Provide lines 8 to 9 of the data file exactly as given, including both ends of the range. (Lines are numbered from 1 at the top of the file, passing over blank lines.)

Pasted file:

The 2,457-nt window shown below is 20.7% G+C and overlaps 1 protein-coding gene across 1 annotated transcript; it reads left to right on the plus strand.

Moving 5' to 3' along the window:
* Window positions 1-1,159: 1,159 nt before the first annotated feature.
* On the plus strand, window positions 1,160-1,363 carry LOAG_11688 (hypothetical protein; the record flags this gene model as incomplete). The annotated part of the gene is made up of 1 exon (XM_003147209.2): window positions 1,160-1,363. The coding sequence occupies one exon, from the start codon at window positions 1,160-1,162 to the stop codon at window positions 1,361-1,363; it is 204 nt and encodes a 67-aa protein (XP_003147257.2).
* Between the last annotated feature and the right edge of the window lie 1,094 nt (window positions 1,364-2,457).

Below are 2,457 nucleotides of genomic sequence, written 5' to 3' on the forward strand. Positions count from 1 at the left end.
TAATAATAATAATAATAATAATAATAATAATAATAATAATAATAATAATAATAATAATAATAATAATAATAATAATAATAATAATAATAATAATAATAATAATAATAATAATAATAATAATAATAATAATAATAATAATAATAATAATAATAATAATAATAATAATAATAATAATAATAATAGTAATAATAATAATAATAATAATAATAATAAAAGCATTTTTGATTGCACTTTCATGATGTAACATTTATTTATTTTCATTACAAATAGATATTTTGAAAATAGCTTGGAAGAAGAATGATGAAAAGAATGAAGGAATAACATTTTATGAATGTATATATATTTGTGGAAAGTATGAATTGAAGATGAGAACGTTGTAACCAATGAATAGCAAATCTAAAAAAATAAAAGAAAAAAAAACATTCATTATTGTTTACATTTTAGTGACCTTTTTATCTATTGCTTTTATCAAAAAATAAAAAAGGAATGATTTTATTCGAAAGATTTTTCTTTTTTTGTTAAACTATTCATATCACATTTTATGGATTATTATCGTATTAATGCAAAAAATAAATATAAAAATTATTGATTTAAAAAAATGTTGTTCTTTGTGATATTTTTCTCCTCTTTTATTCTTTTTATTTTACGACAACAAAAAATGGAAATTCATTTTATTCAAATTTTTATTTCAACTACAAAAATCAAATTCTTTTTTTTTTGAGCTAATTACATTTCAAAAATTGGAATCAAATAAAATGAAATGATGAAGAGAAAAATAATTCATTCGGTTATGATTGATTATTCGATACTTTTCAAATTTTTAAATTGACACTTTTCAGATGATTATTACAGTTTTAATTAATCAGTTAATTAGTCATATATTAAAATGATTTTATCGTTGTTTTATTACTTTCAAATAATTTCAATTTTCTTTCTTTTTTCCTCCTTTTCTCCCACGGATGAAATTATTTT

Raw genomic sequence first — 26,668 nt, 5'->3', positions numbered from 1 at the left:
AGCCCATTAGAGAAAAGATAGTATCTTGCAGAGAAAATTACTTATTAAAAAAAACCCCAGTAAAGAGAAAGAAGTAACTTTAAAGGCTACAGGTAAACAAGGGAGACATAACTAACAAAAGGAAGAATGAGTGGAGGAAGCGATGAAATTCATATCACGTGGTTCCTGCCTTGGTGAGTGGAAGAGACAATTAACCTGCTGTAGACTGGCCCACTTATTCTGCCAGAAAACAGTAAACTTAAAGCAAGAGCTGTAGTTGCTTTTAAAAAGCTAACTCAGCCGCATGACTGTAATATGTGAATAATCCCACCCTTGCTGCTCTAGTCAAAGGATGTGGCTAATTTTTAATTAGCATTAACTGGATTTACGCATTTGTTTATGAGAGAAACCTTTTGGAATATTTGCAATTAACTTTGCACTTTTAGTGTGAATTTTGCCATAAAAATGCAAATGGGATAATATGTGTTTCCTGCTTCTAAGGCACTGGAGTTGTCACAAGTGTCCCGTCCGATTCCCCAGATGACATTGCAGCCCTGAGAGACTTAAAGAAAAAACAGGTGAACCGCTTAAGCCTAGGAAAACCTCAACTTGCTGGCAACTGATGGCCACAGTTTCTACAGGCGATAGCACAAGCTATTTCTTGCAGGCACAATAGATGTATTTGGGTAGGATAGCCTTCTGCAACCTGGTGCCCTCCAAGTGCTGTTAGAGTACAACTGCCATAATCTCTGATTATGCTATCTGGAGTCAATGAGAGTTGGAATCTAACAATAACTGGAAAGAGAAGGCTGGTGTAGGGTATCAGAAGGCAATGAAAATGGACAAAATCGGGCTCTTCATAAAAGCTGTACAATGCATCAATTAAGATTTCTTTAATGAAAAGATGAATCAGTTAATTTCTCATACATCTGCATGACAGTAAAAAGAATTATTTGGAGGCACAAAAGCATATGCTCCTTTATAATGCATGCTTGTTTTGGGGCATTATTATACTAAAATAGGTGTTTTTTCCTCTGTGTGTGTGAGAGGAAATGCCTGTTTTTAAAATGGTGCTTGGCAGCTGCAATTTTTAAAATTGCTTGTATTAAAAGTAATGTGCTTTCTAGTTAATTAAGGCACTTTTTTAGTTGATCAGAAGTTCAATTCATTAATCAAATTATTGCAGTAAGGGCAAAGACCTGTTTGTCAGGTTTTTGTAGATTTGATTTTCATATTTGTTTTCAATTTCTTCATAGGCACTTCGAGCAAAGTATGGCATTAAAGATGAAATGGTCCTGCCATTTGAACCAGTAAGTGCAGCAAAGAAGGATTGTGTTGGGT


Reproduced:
Raw genomic sequence first — 26,668 nt, 5'->3', positions numbered from 1 at the left:
AGCCCATTAGAGAAAAGATAGTATCTTGCAGAGAAAATTACTTATTAAAAAAAACCCCAGTAAAGAGAAAGAAGTAACTTTAAAGGCTACAGGTAAACAAGGGAGACATAACTAACAAAAGGAAGAATGAGTGGAGGAAGCGATGAAATTCATATCACGTGGTTCCTGCCTTGGTGAGTGGAAGAGACAATTAACCTGCTGTAGACTGGCCCACTTATTCTGCCAGAAAACAGTAAACTTAAAGCAAGAGCTGTAGTTGCTTTTAAAAAGCTAACTCAGCCGCATGACTGTAATATGTGAATAATCCCACCCTTGCTGCTCTAGTCAAAGGATGTGGCTAATTTTTAATTAGCATTAACTGGATTTACGCATTTGTTTATGAGAGAAACCTTTTGGAATATTTGCAATTAACTTTGCACTTTTAGTGTGAATTTTGCCATAAAAATGCAAATGGGATAATATGTGTTTCCTGCTTCTAAGGCACTGGAGTTGTCACAAGTGTCCCGTCCGATTCCCCAGATGACATTGCAGCCCTGAGAGACTTAAAGAAAAAACAGGTGAACCGCTTAAGCCTAGGAAAACCTCAACTTGCTGGCAACTGATGGCCACAGTTTCTACAGGCGATAGCACAAGCTATTTCTTGCAGGCACAATAGATGTATTTGGGTAGGATAGCCTTCTGCAACCTGGTGCCCTCCAAGTGCTGTTAGAGTACAACTGCCATAATCTCTGATTATGCTATCTGGAGTCAATGAGAGTTGGAATCTAACAATAACTGGAAAGAGAAGGCTGGTGTAGGGTATCAGAAGGCAATGAAAATGGACAAAATCGGGCTCTTCATAAAAGCTGTACAATGCATCAATTAAGATTTCTTTAATGAAAAGATGAATCAGTTAATTTCTCATACATCTGCATGACAGTAAAAAGAATTATTTGGAGGCACAAAAGCATATGCTCCTTTATAATGCATGCTTGTTTTGGGGCATTATTATACTAAAATAGGTGTTTTTTCCTCTGTGTGTGTGAGAGGAAATGCCTGTTTTTAAAATGGTGCTTGGCAGCTGCAATTTTTAAAATTGCTTGTATTAAAAGTAATGTGCTTTCTAGTTAATTAAGGCACTTTTTTAGTTGATCAGAAGTTCAATTCATTAATCAAATTATTGCAGTAAGGGCAAAGACCTGTTTGTCAGGTTTTTGTAGATTTGATTTTCATATTTGTTTTCAATTTCTTCATAGGCACTTCGAGCAAAGTATGGCATTAAAGATGAAATGGTCCTGCCATTTGAACCAGTAAGTGCAGCAAAGAAGGATTGTGTTGGGT